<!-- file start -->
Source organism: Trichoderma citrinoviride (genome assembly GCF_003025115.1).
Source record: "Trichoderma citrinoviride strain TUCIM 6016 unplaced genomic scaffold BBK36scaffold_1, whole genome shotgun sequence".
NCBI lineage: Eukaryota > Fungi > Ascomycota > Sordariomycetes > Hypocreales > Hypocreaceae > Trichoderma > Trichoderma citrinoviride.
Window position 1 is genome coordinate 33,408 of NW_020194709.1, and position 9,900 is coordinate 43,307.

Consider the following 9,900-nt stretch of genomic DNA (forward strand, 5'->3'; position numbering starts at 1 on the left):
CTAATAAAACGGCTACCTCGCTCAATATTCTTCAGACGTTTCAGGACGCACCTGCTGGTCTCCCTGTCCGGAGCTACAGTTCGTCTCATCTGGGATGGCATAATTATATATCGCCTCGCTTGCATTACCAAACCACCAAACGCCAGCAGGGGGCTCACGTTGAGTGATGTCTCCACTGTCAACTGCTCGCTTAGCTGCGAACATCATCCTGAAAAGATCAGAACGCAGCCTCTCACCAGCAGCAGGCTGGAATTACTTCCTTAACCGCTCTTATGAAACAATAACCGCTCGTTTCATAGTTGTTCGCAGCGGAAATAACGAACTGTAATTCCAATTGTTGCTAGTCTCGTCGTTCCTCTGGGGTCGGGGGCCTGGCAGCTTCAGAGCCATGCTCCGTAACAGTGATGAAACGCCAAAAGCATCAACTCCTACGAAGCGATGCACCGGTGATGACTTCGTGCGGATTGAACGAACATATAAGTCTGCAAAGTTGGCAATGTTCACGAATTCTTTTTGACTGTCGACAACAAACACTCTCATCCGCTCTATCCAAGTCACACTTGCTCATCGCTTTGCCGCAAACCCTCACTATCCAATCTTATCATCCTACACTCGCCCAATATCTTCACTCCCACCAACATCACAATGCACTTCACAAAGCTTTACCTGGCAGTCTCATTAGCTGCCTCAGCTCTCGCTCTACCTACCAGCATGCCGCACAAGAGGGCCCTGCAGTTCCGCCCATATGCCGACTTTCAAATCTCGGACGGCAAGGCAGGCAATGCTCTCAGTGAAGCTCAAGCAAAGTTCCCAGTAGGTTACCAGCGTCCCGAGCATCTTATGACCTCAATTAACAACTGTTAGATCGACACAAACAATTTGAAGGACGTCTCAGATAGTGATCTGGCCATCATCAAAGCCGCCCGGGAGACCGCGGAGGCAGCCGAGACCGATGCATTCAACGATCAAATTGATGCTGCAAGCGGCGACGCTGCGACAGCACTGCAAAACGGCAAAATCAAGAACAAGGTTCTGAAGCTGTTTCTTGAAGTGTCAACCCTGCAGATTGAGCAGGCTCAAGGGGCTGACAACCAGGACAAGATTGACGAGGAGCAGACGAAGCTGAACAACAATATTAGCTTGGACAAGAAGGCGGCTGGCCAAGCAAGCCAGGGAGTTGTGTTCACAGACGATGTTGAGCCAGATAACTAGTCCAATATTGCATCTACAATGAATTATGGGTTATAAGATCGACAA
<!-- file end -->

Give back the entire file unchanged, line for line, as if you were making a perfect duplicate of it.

Source organism: Trichoderma citrinoviride (genome assembly GCF_003025115.1).
Source record: "Trichoderma citrinoviride strain TUCIM 6016 unplaced genomic scaffold BBK36scaffold_1, whole genome shotgun sequence".
NCBI lineage: Eukaryota > Fungi > Ascomycota > Sordariomycetes > Hypocreales > Hypocreaceae > Trichoderma > Trichoderma citrinoviride.
Window position 1 is genome coordinate 33,408 of NW_020194709.1, and position 9,900 is coordinate 43,307.

Consider the following 9,900-nt stretch of genomic DNA (forward strand, 5'->3'; position numbering starts at 1 on the left):
CTAATAAAACGGCTACCTCGCTCAATATTCTTCAGACGTTTCAGGACGCACCTGCTGGTCTCCCTGTCCGGAGCTACAGTTCGTCTCATCTGGGATGGCATAATTATATATCGCCTCGCTTGCATTACCAAACCACCAAACGCCAGCAGGGGGCTCACGTTGAGTGATGTCTCCACTGTCAACTGCTCGCTTAGCTGCGAACATCATCCTGAAAAGATCAGAACGCAGCCTCTCACCAGCAGCAGGCTGGAATTACTTCCTTAACCGCTCTTATGAAACAATAACCGCTCGTTTCATAGTTGTTCGCAGCGGAAATAACGAACTGTAATTCCAATTGTTGCTAGTCTCGTCGTTCCTCTGGGGTCGGGGGCCTGGCAGCTTCAGAGCCATGCTCCGTAACAGTGATGAAACGCCAAAAGCATCAACTCCTACGAAGCGATGCACCGGTGATGACTTCGTGCGGATTGAACGAACATATAAGTCTGCAAAGTTGGCAATGTTCACGAATTCTTTTTGACTGTCGACAACAAACACTCTCATCCGCTCTATCCAAGTCACACTTGCTCATCGCTTTGCCGCAAACCCTCACTATCCAATCTTATCATCCTACACTCGCCCAATATCTTCACTCCCACCAACATCACAATGCACTTCACAAAGCTTTACCTGGCAGTCTCATTAGCTGCCTCAGCTCTCGCTCTACCTACCAGCATGCCGCACAAGAGGGCCCTGCAGTTCCGCCCATATGCCGACTTTCAAATCTCGGACGGCAAGGCAGGCAATGCTCTCAGTGAAGCTCAAGCAAAGTTCCCAGTAGGTTACCAGCGTCCCGAGCATCTTATGACCTCAATTAACAACTGTTAGATCGACACAAACAATTTGAAGGACGTCTCAGATAGTGATCTGGCCATCATCAAAGCCGCCCGGGAGACCGCGGAGGCAGCCGAGACCGATGCATTCAACGATCAAATTGATGCTGCAAGCGGCGACGCTGCGACAGCACTGCAAAACGGCAAAATCAAGAACAAGGTTCTGAAGCTGTTTCTTGAAGTGTCAACCCTGCAGATTGAGCAGGCTCAAGGGGCTGACAACCAGGACAAGATTGACGAGGAGCAGACGAAGCTGAACAACAATATTAGCTTGGACAAGAAGGCGGCTGGCCAAGCAAGCCAGGGAGTTGTGTTCACAGACGATGTTGAGCCAGATAACTAGTCCAATATTGCATCTACAATGAATTATGGGTTATAAGATCGACAA